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Terrorist Attacks Inflict Pain On Puerto Rico

by Robert Becker

September 28, 2001
Copyright © 2001 THE PUERTO RICO HERALD. All Rights Reserved.

Puerto Ricans have been dealt a heavy blow from the terrorist attacks of Sept. 11, with as many as 800 feared lost in the World Trade Center catastrophe. Many islanders lost relatives and friends in the attacks.

Apart from the human tragedy, the island’s economy is also feeling the shock waves from the explosions. Based on past experience, the slide in Puerto Rico’s economy is likely to be steeper than that of the United States, and the recovery promises to be slower.

The hardest hit sector is tourism, which accounts for some 6 percent of the total economy. Tourism in Puerto Rico today is in free fall.

After Sept. 11, cancellations flooded the island. Tourists were afraid to fly, and they also were in no mood to relax after the horrible tragedy. Moreover, heightened security measures have made flying onerous for the few who were wiling to venture onto an airplane.

Puerto Rico is now in its off-season. Hotels occupancy rates dip at this time of year, but the bottom has fallen. Since Sept. 11, hotels report, they have been at 10 percent to 20 percent.

Especially hard hit are the large hotel properties that rely on group convention business. The big hotels reported cancellations of much of their group business for the next few months, with little prospect of recouping the business through the local market.

On Sept. 26, an official of the local hotel industry’s trade organization said 1,600 employees have been laid off due to the downturn.

The dramatic drop has sent ripples through the sector. The cruise ship industry, long an anchor of the Puerto Rico tourism market, is suffering from cancellations because their clients need to fly to San Juan to begin their trips.

Restaurants have also began to feel the effects, and are laying off employees or cutting hours. Taxi drivers, who cluster at the airport by the hundreds, limousine and tour bus services and car rental agencies are also affected.

The industry’s beleaguered travel agents, already hard hit by a reduction in their commissions by the airlines, are asking the federal government for relief, much like the airlines.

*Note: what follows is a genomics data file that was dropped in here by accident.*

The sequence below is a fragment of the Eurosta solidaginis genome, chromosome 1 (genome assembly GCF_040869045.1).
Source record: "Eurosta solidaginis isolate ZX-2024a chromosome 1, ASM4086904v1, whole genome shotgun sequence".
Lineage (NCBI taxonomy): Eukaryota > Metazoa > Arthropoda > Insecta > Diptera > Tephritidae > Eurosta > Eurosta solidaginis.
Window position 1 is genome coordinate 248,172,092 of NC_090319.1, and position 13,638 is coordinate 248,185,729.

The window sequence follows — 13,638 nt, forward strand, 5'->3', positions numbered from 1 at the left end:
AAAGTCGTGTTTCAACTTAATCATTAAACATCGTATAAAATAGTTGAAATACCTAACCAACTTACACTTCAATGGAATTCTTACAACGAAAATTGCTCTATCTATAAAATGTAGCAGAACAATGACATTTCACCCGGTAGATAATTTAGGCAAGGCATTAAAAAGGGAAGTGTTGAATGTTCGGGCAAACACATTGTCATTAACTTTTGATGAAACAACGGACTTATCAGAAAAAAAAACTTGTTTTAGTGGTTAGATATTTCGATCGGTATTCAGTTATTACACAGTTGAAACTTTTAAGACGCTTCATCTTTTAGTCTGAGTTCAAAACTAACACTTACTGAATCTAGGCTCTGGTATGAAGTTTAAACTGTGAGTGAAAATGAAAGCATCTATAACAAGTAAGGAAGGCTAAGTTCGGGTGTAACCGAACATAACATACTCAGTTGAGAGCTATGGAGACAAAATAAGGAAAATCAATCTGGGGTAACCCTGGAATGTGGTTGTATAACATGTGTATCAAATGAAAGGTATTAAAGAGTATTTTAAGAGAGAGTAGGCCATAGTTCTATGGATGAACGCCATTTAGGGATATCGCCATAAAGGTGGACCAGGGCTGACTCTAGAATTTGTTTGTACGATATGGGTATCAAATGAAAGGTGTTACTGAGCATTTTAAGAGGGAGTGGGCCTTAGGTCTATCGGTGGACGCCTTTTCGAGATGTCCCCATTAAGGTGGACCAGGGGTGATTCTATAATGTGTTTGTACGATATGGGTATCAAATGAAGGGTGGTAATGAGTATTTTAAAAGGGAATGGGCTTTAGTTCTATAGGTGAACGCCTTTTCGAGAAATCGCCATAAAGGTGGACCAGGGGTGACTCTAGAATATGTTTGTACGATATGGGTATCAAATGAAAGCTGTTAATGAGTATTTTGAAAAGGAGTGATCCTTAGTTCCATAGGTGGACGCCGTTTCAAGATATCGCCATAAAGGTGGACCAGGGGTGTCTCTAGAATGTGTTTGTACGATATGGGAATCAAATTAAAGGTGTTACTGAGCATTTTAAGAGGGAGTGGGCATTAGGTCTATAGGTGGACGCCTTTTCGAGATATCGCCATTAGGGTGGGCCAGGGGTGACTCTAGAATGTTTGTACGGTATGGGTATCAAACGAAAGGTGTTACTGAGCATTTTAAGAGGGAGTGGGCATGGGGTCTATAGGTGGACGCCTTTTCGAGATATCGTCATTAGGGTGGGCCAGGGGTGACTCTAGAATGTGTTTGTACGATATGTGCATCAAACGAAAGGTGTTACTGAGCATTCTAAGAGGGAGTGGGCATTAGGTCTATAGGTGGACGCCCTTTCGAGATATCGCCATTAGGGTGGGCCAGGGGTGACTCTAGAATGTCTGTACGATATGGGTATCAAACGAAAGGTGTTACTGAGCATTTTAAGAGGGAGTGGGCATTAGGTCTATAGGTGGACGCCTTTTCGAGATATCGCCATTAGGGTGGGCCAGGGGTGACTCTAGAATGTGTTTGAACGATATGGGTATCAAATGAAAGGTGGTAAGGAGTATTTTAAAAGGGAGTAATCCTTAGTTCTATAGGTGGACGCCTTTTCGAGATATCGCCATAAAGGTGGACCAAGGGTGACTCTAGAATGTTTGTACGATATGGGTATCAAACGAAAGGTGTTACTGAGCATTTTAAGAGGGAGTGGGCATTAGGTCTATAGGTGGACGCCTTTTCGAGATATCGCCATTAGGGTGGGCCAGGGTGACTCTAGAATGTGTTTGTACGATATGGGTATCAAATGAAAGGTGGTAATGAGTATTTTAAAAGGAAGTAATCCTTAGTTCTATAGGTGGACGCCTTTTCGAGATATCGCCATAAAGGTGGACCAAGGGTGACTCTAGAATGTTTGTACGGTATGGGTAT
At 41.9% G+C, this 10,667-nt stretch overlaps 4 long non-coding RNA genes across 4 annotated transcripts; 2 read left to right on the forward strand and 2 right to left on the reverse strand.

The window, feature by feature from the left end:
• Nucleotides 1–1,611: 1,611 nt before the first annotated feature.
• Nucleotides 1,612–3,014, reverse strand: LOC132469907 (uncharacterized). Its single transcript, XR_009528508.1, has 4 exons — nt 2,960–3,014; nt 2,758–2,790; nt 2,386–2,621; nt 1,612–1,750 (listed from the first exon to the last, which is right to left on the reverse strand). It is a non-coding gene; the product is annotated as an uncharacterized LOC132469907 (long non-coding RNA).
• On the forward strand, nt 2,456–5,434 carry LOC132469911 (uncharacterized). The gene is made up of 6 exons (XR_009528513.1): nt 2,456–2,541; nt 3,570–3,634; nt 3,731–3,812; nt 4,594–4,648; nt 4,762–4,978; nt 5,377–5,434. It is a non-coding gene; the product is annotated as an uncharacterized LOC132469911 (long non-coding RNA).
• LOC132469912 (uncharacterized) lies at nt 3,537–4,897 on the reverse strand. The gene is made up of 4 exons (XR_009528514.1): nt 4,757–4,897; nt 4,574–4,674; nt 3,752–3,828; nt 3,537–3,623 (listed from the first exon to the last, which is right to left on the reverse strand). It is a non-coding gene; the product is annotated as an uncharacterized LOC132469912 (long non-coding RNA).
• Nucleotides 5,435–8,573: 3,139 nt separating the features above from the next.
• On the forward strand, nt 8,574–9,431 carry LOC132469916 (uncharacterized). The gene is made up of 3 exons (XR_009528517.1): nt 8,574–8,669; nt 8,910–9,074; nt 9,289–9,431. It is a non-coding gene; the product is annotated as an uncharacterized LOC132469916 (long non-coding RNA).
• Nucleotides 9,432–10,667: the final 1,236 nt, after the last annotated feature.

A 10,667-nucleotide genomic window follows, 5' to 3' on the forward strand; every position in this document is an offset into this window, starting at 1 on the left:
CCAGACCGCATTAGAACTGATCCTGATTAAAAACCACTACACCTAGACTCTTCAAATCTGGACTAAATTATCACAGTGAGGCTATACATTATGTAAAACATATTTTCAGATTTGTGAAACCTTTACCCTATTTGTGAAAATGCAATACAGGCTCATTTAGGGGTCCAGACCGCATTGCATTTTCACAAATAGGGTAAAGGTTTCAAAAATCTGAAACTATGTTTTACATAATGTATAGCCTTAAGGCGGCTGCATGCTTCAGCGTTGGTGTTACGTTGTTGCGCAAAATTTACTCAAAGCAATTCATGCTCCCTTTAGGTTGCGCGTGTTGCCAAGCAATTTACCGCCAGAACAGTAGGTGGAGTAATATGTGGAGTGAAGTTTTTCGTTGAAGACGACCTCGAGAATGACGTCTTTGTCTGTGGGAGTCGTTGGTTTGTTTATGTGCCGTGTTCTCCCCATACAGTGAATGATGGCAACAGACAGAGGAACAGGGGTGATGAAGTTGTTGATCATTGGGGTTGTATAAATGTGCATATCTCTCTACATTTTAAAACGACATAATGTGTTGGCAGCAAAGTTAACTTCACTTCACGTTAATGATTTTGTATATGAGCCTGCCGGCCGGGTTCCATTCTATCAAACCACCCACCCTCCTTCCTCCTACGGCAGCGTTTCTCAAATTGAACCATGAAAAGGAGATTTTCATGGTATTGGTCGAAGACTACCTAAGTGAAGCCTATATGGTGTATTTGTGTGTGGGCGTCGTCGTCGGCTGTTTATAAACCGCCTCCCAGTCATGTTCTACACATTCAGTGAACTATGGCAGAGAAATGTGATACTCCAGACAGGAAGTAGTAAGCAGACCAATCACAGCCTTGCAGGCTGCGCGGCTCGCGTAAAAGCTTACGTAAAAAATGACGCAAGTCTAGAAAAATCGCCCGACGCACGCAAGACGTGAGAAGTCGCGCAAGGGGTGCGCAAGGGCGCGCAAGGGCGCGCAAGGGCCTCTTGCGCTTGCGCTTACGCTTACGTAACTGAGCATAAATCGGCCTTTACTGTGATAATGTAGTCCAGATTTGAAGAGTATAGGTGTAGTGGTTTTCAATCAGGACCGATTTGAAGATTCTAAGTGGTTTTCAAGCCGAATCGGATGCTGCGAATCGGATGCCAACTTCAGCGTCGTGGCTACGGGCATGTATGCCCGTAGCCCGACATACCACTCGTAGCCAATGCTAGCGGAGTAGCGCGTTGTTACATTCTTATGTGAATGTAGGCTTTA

As San Juan is a hub for American Airlines, that company’s announcement of massive layoffs is also expected to impact the island.

Empresas Santanta, an airport-based business that provides cleaning and catering services to the airlines, announced it was laying off 300 employees as a consequence of the down-turn.

The short-term prospects for recovery are unknown, dependent as it is entirely on the psychology of air travel and vacation planning, both hard hit by the terrorism.

Puerto Rico’s physical distance from the United States -- some 1,000 air miles from Miami -- have also intensified the effects of the attack. The disruptions in air traffic caused broad damages across a range of industries dependent on air freight. On of the island’s leading poultry producers could not import the number of eggs it needed after Sept. 11. Company officials predicted shortages of chicken, and higher prices were expected to follow.

The outlook for consumer spending is uncertain, but the terrorist attack is certain to have some impact on island spending patterns. The blow is also magnified by the backdrop against which it happened -- since the beginning of the year there has been a slowdown of the Puerto Rican economy, punctuated by thousands of layoffs in the manufacturing sector.

One of the means by which the administration of Gov. Sila M. Calderón had hoped to restart the economy has also been overtaken by events. Her administration had been pointing to securing federal tax incentives for investors in Puerto Rico in 2002 -- the so-called section 956 amendments -- but that prospect, like thousands of other federal budget issues, will be overshadowed by national economic recovery. Any action on that front has been dimmed considerably by the cacophony of competing demands to be placed on the federal government by the direct victims of the terrorist attacks, particularly the airline industry.

Puerto Rico is not alone in that is suffering from the effects of the terrorist attacks. But the island is in a particularly vulnerable position, as disruptions in the U.S. economy, such as the 1973 oil price shocks, are magnified in the island’s fragile economic structures. Moreover, Calderón’s anti-military posturing over the past eight months have taken on an especially distasteful tone for those in congress who may have otherwise been inclined to extend a helping hand.

Robert Becker, Managing Editor of The San Juan Star, writes the weekly Puerto Rico Report column for the Puerto Rico Herald. He can be reached directly at: dkarle@coqui.net

. Ataques terroristas infligieron dolor en Puerto Rico

Los puertorriqueños fueron duramente golpeados por los ataques terroristas del 11 de septiembre, con al menos 800 desaparecidos en la catástrofe del World Trade Center. Muchos isleños perdieron a sus parientes y amigos en los ataques.

Aparte de la tragedia humana, la economía de la isla también está sintiendo la onda expansiva de las explosiones. Teniendo en cuenta experiencias anteriores, la disminución en la economía de Puerto Rico puede ser más seria que en los Estados Unidos, y las promesas de recuperación más lentas.

El sector más golpeado es el turismo, que representa el 6 por ciento del total de la economía.

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